Wednesday, May 4, 2011

How the Conservatives won this election

Former London North Centre MP Glen Pearson sums up the dirty tricks nicely:
Yet I’d had something of a premonition of the outcome during the last few days of the contest. At doors I canvassed I kept hearing certain stories about how I spent too much time in Africa, or that my voting presence in the House wasn’t too impressive. When I informed them that I only spent one week a year on that continent (Sudan), and that I take it on my holiday time over New Years and on my own dime, I could sense the hesitation in their voice. “Oh … that’s not what we heard when the Conservatives phoned us last night.” Something that hadn’t been an issue heretofore was suddenly looming large in the final days.

... It was frustrating, but I didn’t know who to talk to. It was only when the election was over that a good Conservative friend informed me that they had actually been utilizing a central office for phone calls and that none of them emanated from London itself. They had poured big money from afar into influencing my riding. What I had thought to be a local campaign had suddenly taken on national dimensions.
These, by the way, are the same sort of tactics not only employed by the US political parties, but the worst of the worst of the worst of these political parties. Indeed, it seems highly reminiscent of the tactics employed by George W. Bush campaign during the 2000 Republican primary against then-respectable Senator John McCain, which blanketed the state of South Carolina with robocalls that claimed McCain, among other things, fathered an illegitimate black child, was unfit for the White House due to his years as a POW, and many other disgusting smears that utterly destroyed the character and record of what was once a great moderate voice in the Republican Party (he isn't any longer).

While not nearly as slanderous, to their credit, these Conservative robocalls are of the exact same intention - to smear, discredit, and outright lie about a candidate's record in order to both drive down turnout and switch allegiances. It is a disgusting tactic that, sadly, seems effective. We need to fight back against this sort of thing, and the same goes for the New Democrats, who if they haven't faced it yet, they will soon enough.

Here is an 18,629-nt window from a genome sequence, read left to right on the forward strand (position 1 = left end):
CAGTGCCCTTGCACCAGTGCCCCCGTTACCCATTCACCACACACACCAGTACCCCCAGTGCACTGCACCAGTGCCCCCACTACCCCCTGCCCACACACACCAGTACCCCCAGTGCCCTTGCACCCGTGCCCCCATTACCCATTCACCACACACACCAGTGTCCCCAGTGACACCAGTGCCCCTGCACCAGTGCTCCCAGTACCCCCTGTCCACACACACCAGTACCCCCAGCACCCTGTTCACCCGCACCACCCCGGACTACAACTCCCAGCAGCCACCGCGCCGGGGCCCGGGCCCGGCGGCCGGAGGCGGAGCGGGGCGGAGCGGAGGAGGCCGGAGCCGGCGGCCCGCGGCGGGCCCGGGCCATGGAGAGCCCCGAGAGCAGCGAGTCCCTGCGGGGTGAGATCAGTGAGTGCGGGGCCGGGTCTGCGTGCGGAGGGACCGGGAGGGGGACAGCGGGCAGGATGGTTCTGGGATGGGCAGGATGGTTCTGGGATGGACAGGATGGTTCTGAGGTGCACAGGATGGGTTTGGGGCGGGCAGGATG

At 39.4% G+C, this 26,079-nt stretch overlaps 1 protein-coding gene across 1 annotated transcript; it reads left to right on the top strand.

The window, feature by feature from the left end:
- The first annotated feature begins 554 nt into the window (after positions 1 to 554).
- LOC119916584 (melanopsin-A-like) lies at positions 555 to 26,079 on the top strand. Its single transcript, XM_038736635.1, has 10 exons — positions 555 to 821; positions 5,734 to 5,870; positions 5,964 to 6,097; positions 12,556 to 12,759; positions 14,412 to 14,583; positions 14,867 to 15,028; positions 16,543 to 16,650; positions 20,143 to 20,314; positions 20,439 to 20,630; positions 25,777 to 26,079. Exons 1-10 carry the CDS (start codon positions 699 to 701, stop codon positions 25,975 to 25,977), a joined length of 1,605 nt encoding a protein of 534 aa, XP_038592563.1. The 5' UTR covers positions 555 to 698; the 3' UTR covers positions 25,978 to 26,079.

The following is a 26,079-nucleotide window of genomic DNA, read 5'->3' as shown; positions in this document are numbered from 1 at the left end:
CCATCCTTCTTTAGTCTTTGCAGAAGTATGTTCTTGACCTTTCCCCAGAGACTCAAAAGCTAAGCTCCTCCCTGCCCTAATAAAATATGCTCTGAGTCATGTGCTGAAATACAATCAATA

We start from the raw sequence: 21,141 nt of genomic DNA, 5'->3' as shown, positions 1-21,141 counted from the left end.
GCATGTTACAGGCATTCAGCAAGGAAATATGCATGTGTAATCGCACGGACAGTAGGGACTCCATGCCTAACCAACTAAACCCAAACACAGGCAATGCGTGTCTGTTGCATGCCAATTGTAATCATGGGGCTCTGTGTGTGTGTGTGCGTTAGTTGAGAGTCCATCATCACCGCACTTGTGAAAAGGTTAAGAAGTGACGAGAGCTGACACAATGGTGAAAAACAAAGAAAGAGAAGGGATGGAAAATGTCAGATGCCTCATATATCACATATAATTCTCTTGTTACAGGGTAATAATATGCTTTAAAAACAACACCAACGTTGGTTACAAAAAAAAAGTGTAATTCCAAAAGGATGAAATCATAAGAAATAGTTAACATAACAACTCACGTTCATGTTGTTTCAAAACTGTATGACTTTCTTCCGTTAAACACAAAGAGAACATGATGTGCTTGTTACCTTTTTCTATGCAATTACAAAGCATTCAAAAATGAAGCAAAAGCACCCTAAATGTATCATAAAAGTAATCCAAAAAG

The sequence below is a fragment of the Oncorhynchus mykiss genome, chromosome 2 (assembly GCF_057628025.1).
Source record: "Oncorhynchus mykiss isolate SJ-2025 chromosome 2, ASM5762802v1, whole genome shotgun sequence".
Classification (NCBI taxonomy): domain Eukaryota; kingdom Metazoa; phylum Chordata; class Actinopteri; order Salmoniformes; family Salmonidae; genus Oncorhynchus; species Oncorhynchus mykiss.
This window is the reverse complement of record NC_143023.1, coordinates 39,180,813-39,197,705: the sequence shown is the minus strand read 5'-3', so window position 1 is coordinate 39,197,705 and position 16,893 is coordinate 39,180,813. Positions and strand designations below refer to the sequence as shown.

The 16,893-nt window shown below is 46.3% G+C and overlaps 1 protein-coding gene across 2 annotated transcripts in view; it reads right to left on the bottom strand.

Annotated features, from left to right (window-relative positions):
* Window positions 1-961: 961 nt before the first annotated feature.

Speaking of the New Democrats, Pearson also notes that a lovely vote split in his riding allowed the Conservative candidate with little presence and little name recognition, Susan Truppe, win the riding with a less-than-2,000 vote bump, while Pearson dropped nearly 3,300 votes and the NDP candidate rose by over that amount. Here's a quick chart below to demonstrate how:

Anyone who says "vote splitting doesn't exist" is an idiot if they look at these kinds of numbers. It's a real shame that the Conservatives won their majorities thanks to slandering robocalls and voters who, while I'm sure they had the best intentions, essentially handed a riding to the Conservatives that we could have otherwise kept.

 Maybe next time we'll learn, on both accounts, how to avoid this sort of disaster again.

7 comments:

  1. It is too bad because Glen is a good man.That is what we have in government for 4 years lie, lie, lie.

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  2. How one avoids a great deal of this , is to change our voting system.

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  3. These tactics will remain, no matter what system we have. That's the nature of the beast; we could probably squeak out the vote splitting with an AV system, but the dirty tricks will be the same.

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  4. The NDP might have picked up former Green votes too. And 4000 more people voted than before.

    Moreover, who switched to the Conservatives? Former Liberals, former Greens, or former non-voters.

    I don't think I'm an idiot, but there are multiple explanations for those numbers, and you won't know the answer for that riding, until you conduct a poll-by-poll analysis.